Ford bronco

The four-wheel-drive Ford Bronco is perhaps the most thrilling off-road vehicle since the Jeep Wrangler, whether it’s crunching through treacherous woodland tracks or calmly idling up to a Wendy’s drive-thru window. The Bronco, which is available in both two- and four-door body designs, was created to do everything a Wrangler can—and even more. Yes, just like a Wrangler, the Bronco’s doors can be removed, but only the Ford keeps its mirrors. The SUVs from both brands are designed to handle large puddles, however the Bronco suffers from substantially less road noise when cruising between puddles. With output ranging from a 330-hp twin-turbo 2.7-liter V-6 to a 300-hp turbocharged 2.3-liter inline-four, it boasts greater basic horsepower as well.

What’s New for 2023?

Ford celebrates the good old days with a special Bronco Heritage Edition for both two- and four-door models that brings back a classic 1960s look. Based on the Big Bend trim with the Sasquatch package, the Bronco Heritage Edition comes with the 300-hp turbo 2.3-liter with either a seven-speed manual or available 10-speed automatic transmission. Throwback styling includes a white grille, white roof, and a set of 1960s-inspired wheels. A more expensive Heritage Limited Edition, based on the Badlands trim level, comes with metal Bronco-script fender badging, leather-trimmed plaid seats, and Heritage Limited badging on the center console.

Pricing and Which One to Buy

The base two-door Bronco starts at around $33,000 but upgrading to upper trims gets expensive quickly. Our ideal configuration would be a four-door with the more powerful engine, and it needs to have the off-road hardware to live up to its roots. That points us towards the Bronco Wildtrack, which comes standard with 17-inch beadlock-capable wheels and huge 35-inch mud-terrain tires. FYI, the two-door has ample rear-seat room, so if you can get by with two fewer portals, it’s a way to get more for your Bronco bucks.

Engine, Transmission, and Performance

Sorry, folks. The Bronco doesn’t come with eight cylinders. Instead, there’s a standard 300-hp turbocharged 2.3-liter four-cylinder or an optional 330-hp twin-turbo 2.7-liter V-6. A 10-speed automatic transmission bolts to both gas engines, but a seven-speed manual is only compatible with the smaller one. Unfortunately, neither engine has an enthusiastic soundtrack. Every Bronco sends power to all four wheels, and its independent front suspension is more sophisticated than Jeep’s front stick axle. Other noteworthy options include 35-inch mud-terrain tires, beadlock-capable wheels, electronic locking front and rear differentials, and a sway-bar-disconnect feature.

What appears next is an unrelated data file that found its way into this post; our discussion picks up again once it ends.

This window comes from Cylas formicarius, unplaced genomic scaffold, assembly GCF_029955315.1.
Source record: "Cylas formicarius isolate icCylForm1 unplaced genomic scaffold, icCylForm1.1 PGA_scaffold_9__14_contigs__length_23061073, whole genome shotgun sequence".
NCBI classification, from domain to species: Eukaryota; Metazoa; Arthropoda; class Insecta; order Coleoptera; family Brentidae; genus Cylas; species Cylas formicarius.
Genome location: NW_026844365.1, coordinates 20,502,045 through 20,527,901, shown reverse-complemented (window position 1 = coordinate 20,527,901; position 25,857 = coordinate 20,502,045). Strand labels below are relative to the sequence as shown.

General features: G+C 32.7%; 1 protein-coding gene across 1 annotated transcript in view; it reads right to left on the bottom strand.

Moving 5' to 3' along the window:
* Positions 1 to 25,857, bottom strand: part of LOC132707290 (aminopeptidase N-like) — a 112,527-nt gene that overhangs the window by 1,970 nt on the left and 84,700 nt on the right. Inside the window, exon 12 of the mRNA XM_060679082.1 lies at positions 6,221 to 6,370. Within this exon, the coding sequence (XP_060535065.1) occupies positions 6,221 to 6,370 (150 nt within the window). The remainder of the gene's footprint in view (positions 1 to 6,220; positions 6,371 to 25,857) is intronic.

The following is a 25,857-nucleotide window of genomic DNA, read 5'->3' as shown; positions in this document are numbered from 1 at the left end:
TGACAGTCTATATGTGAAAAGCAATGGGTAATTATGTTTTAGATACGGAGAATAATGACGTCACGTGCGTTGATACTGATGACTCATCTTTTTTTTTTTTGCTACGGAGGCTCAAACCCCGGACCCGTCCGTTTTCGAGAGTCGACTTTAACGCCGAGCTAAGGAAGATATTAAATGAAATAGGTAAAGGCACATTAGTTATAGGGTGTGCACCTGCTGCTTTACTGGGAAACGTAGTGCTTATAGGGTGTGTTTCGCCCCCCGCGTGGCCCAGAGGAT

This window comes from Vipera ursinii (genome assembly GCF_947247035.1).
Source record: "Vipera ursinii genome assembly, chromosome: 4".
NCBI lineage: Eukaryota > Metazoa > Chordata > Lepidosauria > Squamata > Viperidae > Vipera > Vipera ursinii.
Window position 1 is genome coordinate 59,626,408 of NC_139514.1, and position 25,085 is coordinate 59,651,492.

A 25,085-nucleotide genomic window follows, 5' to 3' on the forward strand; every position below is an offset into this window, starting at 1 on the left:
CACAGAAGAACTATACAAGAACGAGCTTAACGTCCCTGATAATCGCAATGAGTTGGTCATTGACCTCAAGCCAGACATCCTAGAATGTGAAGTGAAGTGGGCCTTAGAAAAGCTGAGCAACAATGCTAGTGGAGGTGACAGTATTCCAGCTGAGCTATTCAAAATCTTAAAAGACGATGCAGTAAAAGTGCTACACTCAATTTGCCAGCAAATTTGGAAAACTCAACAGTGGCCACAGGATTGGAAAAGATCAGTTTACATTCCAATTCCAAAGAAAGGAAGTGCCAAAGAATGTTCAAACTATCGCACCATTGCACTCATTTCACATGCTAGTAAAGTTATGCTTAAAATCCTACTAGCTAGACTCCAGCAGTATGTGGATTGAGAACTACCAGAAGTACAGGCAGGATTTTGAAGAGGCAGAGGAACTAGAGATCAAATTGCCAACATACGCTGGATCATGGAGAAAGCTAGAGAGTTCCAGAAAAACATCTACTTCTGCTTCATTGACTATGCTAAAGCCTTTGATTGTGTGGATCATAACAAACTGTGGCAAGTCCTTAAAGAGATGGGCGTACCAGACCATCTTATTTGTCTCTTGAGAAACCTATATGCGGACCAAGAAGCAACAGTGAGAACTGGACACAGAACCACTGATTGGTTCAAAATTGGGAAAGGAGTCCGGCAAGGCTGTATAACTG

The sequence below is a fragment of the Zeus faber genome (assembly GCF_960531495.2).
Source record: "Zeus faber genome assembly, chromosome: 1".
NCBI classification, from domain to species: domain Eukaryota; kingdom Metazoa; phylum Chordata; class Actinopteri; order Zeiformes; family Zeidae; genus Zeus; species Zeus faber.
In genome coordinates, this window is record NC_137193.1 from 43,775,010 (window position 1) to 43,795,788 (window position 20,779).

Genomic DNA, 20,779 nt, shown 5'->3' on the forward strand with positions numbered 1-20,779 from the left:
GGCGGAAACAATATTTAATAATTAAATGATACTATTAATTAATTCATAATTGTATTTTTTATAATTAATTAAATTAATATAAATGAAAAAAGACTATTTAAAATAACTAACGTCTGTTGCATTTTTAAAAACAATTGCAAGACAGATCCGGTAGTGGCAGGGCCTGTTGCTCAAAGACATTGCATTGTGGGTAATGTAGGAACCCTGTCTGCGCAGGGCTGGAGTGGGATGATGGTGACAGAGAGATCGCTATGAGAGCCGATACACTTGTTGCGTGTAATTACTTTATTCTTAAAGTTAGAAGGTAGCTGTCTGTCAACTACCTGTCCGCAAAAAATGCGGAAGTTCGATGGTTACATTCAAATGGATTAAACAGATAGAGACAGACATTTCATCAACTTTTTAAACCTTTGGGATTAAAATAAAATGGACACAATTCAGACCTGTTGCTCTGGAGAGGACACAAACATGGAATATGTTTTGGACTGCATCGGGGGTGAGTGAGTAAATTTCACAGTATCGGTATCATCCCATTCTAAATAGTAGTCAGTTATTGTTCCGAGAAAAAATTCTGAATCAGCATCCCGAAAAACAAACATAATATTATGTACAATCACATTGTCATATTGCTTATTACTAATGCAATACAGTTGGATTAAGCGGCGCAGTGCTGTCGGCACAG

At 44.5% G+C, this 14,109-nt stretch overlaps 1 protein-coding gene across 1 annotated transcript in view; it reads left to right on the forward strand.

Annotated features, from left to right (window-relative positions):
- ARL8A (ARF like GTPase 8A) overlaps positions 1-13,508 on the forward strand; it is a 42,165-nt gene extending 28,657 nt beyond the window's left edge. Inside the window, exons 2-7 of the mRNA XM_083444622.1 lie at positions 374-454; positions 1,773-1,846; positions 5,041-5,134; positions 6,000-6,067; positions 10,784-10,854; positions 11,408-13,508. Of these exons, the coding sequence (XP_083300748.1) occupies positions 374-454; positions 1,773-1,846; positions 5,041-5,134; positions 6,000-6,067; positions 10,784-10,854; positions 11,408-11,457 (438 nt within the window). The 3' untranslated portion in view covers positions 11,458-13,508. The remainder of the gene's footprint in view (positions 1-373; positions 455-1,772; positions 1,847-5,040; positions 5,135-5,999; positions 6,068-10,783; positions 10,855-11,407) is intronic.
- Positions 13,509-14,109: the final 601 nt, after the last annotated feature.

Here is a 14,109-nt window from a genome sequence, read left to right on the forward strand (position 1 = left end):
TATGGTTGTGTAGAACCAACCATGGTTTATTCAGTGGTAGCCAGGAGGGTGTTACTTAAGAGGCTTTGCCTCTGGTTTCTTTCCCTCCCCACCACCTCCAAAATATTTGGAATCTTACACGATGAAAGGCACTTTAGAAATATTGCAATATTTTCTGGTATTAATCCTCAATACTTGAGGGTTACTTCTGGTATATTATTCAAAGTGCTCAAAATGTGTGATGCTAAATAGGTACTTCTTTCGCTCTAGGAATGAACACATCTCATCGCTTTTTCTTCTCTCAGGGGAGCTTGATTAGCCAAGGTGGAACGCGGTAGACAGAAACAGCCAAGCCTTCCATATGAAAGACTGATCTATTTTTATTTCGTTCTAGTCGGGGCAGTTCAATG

Towing and Payload Capacity

Both the two- and four-door Ford Bronco models are rated to tow 3500 pounds—the same as the Wrangler.

Fuel Economy and Real-World MPG

The four-cylinder Bronco with the automatic transmission is the thriftiest variant, with ratings of 20 mpg in the city and 22 on the highway. Upgrade to the V-6 version with the Sasquatch package that includes aggressive, oversized tires and its fuel economy plummets to 17 mpg both in the city and on the highway. We’ve run automatic-equipped Broncos with both engines on our 75-mph fuel-economy route, with the four-cylinder earning 22 mpg and the V-6 earning 18 mpg. For more information about the Bronco’s fuel economy, visit the EPA’s website.

Infotainment and Connectivity

Ford’s latest in-dash Sync 4 software powers the 8.0- or 12.0-inch touchscreen that’s embedded in the middle of the Bronco’s dashboard. The setup allows over-the-air updates and can connect to the cloud and the user’s smartphone wirelessly. The infotainment system also supports a host of modern infotainment features that include Apple CarPlay, Android Auto, and a subscription-based Wi-Fi hotspot. The unit can also be upgraded with desirable options, such as built-in navigation and a more powerful B&O stereo.

Safety and Driver-Assistance Features

The Bronco is available with a suite of driver-assistance technology, including automatic high beams and parking sensors. It also has equipment that makes low-speed rock crawling and trail driving easier. For more information about the Bronco’s crash-test results, visit the National Highway Traffic Safety Administration (NHTSA) and Insurance Institute for Highway Safety (IIHS) websites. Key safety features include:

  • Available forward-collision warning and automated emergency braking
  • Available blind-spot monitoring and rear cross-traffic alert
  • Available lane-departure and lane-keeping assist

Warranty and Maintenance Coverage

Ford provides a competitive limited and powertrain warranty that aligns with most of its rivals. However, it lacks the complimentary maintenance that some competitors provide.

  • Limited warranty covers three years or 36,000 miles
  • Powertrain warranty covers five years or 60,000 miles
  • No complimentary scheduled maintenance